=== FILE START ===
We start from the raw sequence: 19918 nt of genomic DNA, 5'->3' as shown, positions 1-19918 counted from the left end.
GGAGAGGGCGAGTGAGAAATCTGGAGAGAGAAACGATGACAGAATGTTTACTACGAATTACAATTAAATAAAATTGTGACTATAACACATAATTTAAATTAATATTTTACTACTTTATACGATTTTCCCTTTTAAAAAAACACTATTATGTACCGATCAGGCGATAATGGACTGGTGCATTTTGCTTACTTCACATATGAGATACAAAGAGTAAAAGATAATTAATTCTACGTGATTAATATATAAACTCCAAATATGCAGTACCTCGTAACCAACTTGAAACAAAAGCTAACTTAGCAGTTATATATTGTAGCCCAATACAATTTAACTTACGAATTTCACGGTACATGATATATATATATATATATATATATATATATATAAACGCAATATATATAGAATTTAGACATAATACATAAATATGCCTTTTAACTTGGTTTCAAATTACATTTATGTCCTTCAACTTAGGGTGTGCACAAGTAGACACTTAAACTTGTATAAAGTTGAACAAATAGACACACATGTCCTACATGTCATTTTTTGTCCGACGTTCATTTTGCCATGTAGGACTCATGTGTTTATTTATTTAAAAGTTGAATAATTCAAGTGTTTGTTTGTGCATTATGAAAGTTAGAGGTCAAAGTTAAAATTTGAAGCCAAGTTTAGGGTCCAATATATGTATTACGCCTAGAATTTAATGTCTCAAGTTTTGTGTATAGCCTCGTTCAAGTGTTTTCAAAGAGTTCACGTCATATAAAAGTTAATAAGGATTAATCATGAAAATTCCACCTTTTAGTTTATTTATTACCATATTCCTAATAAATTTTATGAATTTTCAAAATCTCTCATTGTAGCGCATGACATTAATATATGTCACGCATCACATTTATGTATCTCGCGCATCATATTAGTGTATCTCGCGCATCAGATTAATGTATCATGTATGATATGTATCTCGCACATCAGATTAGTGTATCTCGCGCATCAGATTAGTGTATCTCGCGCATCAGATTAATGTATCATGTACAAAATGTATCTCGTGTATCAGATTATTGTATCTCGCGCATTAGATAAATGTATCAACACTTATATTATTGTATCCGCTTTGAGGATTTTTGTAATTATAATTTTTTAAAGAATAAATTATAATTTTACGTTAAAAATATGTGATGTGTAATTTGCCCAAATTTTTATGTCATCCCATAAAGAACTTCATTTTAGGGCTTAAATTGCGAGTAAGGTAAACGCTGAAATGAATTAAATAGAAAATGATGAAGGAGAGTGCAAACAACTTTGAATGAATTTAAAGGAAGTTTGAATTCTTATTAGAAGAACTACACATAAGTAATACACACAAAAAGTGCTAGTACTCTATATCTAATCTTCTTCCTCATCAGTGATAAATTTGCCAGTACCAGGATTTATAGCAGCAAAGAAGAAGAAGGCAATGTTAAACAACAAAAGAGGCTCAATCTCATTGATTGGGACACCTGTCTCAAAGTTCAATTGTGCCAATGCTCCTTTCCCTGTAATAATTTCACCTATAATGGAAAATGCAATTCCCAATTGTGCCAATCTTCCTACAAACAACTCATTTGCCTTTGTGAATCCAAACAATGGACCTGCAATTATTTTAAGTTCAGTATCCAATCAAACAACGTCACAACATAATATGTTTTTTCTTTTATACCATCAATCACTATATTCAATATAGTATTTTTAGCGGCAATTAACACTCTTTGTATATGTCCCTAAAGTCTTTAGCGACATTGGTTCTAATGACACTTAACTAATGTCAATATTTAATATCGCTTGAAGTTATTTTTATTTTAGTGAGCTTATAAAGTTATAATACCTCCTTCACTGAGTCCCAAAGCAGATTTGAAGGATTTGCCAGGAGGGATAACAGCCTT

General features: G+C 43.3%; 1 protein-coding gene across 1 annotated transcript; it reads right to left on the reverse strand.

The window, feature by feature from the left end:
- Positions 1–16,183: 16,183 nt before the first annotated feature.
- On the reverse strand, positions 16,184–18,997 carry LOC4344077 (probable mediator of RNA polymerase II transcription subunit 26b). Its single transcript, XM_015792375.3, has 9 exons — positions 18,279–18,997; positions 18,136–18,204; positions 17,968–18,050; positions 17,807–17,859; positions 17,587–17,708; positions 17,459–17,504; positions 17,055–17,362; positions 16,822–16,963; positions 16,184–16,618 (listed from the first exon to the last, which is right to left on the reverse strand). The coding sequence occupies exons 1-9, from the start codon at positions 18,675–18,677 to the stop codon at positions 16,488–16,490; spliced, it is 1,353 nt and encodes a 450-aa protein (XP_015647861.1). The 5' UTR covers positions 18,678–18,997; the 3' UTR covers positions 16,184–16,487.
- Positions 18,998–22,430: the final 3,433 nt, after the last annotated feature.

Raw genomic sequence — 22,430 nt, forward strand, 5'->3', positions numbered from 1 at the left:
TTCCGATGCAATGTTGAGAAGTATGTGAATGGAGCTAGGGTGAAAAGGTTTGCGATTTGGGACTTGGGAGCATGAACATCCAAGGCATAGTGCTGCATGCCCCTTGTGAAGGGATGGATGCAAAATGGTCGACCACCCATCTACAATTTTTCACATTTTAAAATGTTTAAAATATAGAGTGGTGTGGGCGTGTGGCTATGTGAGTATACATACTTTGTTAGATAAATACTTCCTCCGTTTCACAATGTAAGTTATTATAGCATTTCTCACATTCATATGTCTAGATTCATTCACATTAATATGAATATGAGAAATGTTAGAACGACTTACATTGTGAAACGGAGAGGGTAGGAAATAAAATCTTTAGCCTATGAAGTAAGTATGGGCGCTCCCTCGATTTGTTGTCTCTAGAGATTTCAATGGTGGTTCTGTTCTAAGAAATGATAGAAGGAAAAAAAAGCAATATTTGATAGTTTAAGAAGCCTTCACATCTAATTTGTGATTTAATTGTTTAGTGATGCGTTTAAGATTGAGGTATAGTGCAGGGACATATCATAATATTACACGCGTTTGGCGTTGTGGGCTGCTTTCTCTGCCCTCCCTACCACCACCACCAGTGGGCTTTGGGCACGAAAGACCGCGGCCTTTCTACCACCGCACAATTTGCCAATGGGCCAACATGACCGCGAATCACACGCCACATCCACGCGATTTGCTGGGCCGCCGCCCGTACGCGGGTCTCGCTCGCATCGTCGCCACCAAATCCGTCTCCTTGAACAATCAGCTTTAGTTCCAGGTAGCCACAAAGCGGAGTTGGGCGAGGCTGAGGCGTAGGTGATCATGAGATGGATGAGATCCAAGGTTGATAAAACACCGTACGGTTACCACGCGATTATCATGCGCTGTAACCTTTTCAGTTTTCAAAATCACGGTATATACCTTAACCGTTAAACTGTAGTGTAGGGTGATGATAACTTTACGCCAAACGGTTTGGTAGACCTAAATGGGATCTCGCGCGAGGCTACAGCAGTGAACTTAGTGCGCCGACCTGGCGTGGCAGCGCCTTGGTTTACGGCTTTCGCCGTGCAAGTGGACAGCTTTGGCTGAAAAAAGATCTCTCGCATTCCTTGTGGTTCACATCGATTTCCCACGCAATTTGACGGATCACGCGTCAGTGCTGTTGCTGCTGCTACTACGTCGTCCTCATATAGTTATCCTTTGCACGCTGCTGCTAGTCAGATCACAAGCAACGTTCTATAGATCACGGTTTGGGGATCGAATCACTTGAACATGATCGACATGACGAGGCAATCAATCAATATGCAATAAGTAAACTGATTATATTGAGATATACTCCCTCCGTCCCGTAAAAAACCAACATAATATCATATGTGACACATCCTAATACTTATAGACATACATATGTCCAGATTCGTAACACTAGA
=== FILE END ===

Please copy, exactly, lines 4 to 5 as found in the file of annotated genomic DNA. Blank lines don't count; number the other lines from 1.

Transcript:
The window, feature by feature from the left end:
- Positions 1–16,183: 16,183 nt before the first annotated feature.